Pimavanserin holds promise for dementia related psychosis-HARMONY trial.
Patients with dementia due to neurodegenerative disease can have dementia-related psychosis. The effects of the oral 5-HT2A inverse agonist and antagonist pimavanserin on psychosis in dementia patients were explored in a recent trial published in NEJM this week. Tariot et al have shown promising results from a phase 3, randomized discontinuation trial of the safety and efficacy of pimavanserin for the treatment of delusions and hallucinations associated with several types of dementia.
Dementia occurs in a range of progressive neurodegenerative brain disorders, including Alzheimer's disease, dementia with Lewy bodies, Parkinson's disease dementia, vascular dementia, and frontotemporal dementia, etc.
Dementia is often associated with behavioral and psychological disturbances including psychosis. Estimates of the prevalence of psychosis in dementia vary among studies, with hallucinations occurring in 15 to 50% of patients with dementia and delusions occurring in 10 to 75%.
Typical and atypical antipsychotic agents are used off-label to manage psychotic symptoms, regardless of underlying dementia subtype, and are used cautiously in patients with dementia with Lewy bodies owing to the risk of worsening parkinsonism and other side effects.
Pimavanserin , a serotonin-receptor modulator that acts primarily as a selective 5-hydroxytryptamine receptor subtype 2A (5-HT2A) inverse agonist and antagonist, with lesser activity at 5-HT2C. The current HARMONY trial represents a step forward given the unique mechanism of action of pimavanserin that distinguishes it from currently used agents for this purpose.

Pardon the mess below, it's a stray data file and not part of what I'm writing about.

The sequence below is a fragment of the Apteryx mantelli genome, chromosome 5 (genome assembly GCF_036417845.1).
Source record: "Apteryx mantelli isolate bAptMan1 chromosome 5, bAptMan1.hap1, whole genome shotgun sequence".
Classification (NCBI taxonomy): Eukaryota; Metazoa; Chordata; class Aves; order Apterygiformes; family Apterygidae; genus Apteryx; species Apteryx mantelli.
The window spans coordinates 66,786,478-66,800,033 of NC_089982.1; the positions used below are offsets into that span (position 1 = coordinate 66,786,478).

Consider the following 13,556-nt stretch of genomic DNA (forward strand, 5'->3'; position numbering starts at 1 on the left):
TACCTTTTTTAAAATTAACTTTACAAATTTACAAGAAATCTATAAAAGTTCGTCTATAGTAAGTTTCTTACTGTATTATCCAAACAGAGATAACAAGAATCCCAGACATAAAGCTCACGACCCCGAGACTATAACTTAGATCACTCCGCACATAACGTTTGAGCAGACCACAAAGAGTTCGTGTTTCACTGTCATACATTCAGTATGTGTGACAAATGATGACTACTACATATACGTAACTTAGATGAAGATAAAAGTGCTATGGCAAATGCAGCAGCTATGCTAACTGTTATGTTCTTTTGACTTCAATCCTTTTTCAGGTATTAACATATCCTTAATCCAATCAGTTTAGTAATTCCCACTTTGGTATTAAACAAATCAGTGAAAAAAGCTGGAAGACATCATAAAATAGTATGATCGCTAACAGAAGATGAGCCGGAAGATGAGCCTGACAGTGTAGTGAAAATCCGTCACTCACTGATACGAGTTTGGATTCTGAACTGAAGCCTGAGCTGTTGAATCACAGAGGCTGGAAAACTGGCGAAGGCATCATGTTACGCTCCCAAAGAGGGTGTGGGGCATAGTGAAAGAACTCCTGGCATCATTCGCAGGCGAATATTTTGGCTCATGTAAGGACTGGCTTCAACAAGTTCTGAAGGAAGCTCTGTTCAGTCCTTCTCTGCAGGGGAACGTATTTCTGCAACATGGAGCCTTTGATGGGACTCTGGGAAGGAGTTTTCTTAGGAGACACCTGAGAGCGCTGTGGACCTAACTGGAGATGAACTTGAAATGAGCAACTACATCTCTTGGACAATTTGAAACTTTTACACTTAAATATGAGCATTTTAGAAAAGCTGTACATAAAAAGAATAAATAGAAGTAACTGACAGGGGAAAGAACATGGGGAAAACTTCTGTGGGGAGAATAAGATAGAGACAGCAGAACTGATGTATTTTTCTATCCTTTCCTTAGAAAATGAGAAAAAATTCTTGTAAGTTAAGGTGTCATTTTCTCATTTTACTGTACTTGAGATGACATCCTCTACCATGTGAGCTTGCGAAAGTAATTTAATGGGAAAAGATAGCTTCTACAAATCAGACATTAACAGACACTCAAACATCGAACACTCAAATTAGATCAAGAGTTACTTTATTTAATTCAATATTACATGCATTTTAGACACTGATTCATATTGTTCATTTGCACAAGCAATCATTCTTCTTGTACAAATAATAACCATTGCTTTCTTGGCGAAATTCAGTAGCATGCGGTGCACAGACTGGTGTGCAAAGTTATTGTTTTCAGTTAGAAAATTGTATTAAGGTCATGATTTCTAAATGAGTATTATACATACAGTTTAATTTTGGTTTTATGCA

A total of 794 patients with dementia and psychosis received brief psychosocial therapy during a screening phase. The next step in the trial involved 392 patients with persistent psychosis at the end of the screening phase, who entered a 12-week, open-label treatment phase with pimavanserin administered at a dose of 20 or 34 mg once daily; the lower dose was permitted on the basis of side effects.
Finally, 217 of 351 patients (61.8%) from the open-label phase who had a sustained response (including a ≥30% reduction in psychotic symptoms) to pimavanserin were enrolled in a double-blind phase and randomly assigned to continue receiving pimavanserin at their final open-label dose or to receive placebo for up to 26 weeks.
After 12 weeks of open-label treatment with pimavanserin, there was a 75.2% mean reduction in the score on the Scale for the Assessment of Positive Symptoms–Hallucinations and Delusions (with higher scores indicating greater psychosis). The frequency of relapse of psychotic symptoms was significantly lower in the pimavanserin group, a relapse occurred in only 28% of the patients in the placebo group and 13% of those in the pimavanserin group. During all phases of the trial, there was no significant increase in extrapyramidal symptoms, and treatment-related adverse events that were observed in more than 2% of the patients in the open-label phase or in the pimavanserin group during the double-blind phase were headache, urinary tract infection, anxiety, asthenia, dizziness, asymptomatic prolongation of the QT interval, constipation, and hypertension.
"On the basis of the data from this trial, we may conclude a longer sustained reduction in psychotic symptoms with pimavanserin than with placebo in patients with several types of dementia, no significant liability for extrapyramidal symptoms, and an acceptable side-effect profile", noted J. Friedman in an accompanying editorial.
To summarise, in this trial that involved patients with psychosis related to several types of neurodegenerative disease and that was stopped early for efficacy, discontinuation of pimavanserin in patients who had previously had a response to the drug led to a higher risk of relapse of psychosis than did continued receipt of pimavanserin.
Source: NEJM: DOI: 10.1056/NEJMoa2034634